France, which all but epitomizes European cool when it comes to cigarettes, is proposing to impose strict new rules on the public use of e-cigarettes.
A bill has been introduced that would ban the use of e-cigs in public places.
I loved this response from a French spokesman for tobacco products:
The president of the French Tobacconists’ Confederation, Pascal Montredon, told the Guardian that Touraine was being unrealistic by modelling her reforms on “Anglo-saxon” countries such as Australia and Britain where the cigarette distribution network is completely different from France.
“Tobacconists are fed up with being stigmatised at a time when instead the government should be doing something about the unemployment rate,” he said. The confederation is pressing for e-cigarettes to be sold solely in tobacconist stores, but the proposed legislation fails to address this, he said.
Modeling reforms on “Anglo-Saxon” countries like Britain and Australia. Too funny. (Apparently, Australia has banned e-cig use in public according to this story).
Don’t have a strong opinion one way or another on this, other than I think it highlights that people really don’t trust e-cigs and don’t trust that the steam coming out of them is completely benign. A few cities in the U.S. have banned e-cigs in public places, I don’t believe any states have, though I’m sure bills have been introduced.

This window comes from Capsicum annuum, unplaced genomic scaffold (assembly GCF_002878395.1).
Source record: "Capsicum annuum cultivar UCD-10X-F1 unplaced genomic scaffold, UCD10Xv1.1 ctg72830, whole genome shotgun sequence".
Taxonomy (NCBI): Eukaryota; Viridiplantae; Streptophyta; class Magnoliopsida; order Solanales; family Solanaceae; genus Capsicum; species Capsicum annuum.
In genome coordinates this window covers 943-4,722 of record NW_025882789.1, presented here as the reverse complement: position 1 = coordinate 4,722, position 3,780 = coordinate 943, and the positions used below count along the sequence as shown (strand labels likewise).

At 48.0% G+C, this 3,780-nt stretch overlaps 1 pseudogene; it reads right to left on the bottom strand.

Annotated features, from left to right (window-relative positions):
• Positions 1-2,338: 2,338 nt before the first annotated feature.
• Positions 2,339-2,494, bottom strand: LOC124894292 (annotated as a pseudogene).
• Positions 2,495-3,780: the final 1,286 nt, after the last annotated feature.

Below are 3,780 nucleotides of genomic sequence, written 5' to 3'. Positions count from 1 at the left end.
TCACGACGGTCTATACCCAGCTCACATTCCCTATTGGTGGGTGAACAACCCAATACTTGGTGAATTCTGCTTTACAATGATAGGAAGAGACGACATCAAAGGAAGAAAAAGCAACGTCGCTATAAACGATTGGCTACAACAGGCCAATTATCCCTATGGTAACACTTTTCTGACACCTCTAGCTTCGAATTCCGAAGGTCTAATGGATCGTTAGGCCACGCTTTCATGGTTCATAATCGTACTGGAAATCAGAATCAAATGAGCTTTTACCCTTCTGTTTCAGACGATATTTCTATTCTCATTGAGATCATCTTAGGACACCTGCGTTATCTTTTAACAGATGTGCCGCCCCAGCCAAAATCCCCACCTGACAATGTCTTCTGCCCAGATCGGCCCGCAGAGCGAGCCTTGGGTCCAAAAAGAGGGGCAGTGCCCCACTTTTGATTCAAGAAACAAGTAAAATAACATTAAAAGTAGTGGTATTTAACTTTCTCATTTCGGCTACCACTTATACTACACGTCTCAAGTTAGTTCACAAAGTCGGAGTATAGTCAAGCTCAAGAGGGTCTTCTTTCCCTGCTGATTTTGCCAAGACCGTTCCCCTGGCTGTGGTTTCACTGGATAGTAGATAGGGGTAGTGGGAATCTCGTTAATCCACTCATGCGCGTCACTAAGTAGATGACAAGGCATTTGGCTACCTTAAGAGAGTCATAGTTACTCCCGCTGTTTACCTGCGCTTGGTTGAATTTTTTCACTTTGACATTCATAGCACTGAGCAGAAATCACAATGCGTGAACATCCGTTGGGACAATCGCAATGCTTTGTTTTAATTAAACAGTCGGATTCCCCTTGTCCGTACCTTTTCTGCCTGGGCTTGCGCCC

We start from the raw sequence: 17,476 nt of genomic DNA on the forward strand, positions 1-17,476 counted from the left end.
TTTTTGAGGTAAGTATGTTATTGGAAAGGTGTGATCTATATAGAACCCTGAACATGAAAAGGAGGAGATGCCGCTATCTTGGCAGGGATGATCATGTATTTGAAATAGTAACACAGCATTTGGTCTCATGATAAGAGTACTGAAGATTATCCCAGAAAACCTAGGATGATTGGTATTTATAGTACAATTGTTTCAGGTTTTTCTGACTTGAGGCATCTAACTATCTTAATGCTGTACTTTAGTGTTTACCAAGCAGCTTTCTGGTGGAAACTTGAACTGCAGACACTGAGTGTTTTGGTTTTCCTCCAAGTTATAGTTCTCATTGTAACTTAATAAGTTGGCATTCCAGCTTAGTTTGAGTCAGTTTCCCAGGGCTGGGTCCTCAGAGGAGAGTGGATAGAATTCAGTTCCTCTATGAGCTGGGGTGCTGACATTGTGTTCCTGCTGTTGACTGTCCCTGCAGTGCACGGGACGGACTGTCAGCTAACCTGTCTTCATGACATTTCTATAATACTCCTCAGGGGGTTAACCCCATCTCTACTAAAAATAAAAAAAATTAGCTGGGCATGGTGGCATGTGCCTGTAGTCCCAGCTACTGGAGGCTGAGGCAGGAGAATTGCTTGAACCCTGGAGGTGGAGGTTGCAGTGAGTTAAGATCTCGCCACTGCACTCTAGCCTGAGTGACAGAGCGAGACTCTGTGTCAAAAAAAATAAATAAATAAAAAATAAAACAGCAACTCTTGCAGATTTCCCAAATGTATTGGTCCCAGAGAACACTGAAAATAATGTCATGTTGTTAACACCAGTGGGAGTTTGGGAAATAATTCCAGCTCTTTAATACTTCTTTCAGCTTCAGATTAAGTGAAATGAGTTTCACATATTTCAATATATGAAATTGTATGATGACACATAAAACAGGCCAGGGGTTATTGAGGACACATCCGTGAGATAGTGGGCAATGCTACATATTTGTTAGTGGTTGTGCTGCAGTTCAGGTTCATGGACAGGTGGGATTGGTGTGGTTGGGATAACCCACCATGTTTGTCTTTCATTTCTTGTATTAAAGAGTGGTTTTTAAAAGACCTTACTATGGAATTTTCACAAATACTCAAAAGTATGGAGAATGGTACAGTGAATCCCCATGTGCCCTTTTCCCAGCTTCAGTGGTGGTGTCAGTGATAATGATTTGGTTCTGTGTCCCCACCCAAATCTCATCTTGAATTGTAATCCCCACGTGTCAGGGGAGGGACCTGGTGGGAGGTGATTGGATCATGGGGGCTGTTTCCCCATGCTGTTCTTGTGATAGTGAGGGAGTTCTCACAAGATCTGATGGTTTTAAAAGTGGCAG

This will be interesting to watch, because much of western Europe has imposed the same kind of strict anti-smoking measures seen in the U.S. (I have no idea how strictly they are enforced), which is a boon for the e-cig industry. Because people can’t smoke in bars anymore, now they can vape instead … except a lot of people aren’t comfortable with that nicotine-laced steam and don’t want to be around it.
In addition, France is also set to require plain packaging on cigarettes, much as Australia has done. Again, French tobacco spokespeople are not happy:
Celine Audibert, spokeswoman for French firm Seita, which is a subsidiary of Imperial Tobacco, slammed the move as “completely incomprehensible”.
“It’s based on the Australian experience which, more than a failure, was a complete fiasco,” added Audibert.
In 2012, Australia forced all cigarettes to be sold in identical, olive-brown packets bearing the same typeface and largely covered with graphic health warnings.
Oh, boo hoo Celine. How was it a “fiasco?” Because Imperial Tobacco’s profits declined? No matter the culture or location, tobacco weasels all speak the same language.
BTW, graphic warnings on cigarette packages was derailed on First Amendment grounds, but I found a really fascinating story about this that I will post later.